Sarah Palin is proving that she doesn't have to be a sitting governor to be relevant in the current policy debate over health care. By bringing high level attention to the matter of death panels and health care rationing she forced the "news" media to cover a story they might otherwise ignore.
She's done it again with this reply to Obama's op-ed in health care.
I know you will want to read the whole thing, but here's a teaser:
Common sense tells us that the government's attempts to solve large problems more often create new ones. Common sense also tells us that a top-down, one-size-fits-all plan will not improve the workings of a nationwide health-care system that accounts for one-sixth of our economy. And common sense tells us to be skeptical when President Obama promises that the Democrats' proposals "will provide more stability and security to every American."
With all due respect, Americans are used to this kind of sweeping promise from Washington. And we know from long experience that it's a promise Washington can't keep.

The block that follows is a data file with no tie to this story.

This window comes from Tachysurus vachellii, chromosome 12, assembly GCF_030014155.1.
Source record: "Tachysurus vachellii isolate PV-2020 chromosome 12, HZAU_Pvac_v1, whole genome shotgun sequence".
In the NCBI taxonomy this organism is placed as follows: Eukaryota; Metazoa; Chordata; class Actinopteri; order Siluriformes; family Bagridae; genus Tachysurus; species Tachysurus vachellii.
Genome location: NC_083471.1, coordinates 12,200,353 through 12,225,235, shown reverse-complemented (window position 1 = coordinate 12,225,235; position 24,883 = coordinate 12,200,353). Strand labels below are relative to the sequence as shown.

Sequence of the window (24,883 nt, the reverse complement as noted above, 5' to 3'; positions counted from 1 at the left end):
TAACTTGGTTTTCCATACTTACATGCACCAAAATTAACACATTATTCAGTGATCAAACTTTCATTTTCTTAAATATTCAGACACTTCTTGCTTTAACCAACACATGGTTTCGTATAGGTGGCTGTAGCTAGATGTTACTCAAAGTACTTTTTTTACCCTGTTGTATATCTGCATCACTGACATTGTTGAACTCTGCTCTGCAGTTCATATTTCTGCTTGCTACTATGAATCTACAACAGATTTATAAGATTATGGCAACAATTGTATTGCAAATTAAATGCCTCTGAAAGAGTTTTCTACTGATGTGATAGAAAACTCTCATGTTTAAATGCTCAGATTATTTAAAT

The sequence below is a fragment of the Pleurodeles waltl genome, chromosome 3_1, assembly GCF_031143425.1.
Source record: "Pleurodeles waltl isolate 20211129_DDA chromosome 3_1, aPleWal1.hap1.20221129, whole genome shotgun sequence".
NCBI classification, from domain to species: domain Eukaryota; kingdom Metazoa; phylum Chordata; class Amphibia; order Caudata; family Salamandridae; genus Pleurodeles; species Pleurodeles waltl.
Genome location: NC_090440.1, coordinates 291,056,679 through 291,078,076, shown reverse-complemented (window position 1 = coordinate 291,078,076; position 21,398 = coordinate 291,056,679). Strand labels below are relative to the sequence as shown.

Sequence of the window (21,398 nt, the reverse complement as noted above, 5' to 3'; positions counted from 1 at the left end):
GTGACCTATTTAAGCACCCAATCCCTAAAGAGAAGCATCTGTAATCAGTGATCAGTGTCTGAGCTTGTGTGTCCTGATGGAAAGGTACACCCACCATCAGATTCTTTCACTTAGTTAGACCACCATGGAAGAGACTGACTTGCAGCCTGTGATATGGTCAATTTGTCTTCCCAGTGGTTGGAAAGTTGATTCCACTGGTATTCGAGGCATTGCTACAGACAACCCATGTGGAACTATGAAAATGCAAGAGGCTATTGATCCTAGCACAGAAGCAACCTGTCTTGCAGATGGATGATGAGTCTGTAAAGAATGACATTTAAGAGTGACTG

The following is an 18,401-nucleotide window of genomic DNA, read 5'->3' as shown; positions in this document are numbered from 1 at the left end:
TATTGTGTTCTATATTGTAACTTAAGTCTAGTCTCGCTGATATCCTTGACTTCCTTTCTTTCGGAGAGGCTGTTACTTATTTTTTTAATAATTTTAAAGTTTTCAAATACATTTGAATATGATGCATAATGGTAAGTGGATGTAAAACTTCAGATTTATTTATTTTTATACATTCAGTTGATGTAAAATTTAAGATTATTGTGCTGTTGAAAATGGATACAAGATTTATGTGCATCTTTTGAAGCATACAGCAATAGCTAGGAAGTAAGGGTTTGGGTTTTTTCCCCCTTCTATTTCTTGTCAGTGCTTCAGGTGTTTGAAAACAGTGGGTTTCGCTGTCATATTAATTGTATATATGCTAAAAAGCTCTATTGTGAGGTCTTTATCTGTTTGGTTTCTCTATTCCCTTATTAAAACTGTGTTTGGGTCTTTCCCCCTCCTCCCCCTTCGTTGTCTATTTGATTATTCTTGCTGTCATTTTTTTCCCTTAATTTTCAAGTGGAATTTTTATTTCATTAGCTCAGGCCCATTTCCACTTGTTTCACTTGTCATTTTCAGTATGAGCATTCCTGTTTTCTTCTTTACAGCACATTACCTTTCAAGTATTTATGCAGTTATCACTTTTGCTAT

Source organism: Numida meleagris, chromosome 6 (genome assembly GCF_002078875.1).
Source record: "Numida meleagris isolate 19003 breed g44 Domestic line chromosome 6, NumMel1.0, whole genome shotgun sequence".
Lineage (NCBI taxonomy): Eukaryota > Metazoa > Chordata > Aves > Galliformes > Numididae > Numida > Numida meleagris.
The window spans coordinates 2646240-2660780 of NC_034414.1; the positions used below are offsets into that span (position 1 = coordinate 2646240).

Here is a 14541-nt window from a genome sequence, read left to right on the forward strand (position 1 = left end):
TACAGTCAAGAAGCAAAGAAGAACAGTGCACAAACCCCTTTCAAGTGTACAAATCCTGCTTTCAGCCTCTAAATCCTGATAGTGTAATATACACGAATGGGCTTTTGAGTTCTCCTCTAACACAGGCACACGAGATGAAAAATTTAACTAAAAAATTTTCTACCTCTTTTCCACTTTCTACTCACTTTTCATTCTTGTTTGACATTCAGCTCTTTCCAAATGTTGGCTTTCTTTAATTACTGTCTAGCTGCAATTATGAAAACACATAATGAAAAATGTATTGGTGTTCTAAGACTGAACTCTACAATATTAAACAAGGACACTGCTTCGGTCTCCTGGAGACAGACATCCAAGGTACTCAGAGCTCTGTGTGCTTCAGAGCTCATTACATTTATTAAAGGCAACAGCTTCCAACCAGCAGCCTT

Let's talk about specifics. In his Times op-ed, the president argues that the Democrats' proposals "will finally bring skyrocketing health-care costs under control" by "cutting . . . waste and inefficiency in federal health programs like Medicare and Medicaid and in unwarranted subsidies to insurance companies . . . ."
First, ask yourself whether the government that brought us such "waste and inefficiency" and "unwarranted subsidies" in the first place can be believed when it says that this time it will get things right. The nonpartistan Congressional Budget Office (CBO) doesn't think so: Its director, Douglas Elmendorf, told the Senate Budget Committee in July that "in the legislation that has been reported we do not see the sort of fundamental changes that would be necessary to reduce the trajectory of federal health spending by a significant amount."
With each article former Gov. Palin is rapidly rebuilding her reputation (which suffered from one of the worst smear campaigns by Democrats in history) for common sense and sound judgement that so many of us recognized from her first introduction onto the national stage at the GOP convention last year.
Whether that means she will have rebuilt her reputation sufficiently to run for president in 2012 remains to be seen. But I look forward to her becoming a growing presence in future policy debates over the coming years. She's already suffered the worst of what Dems can throw at her and has no place to go but up!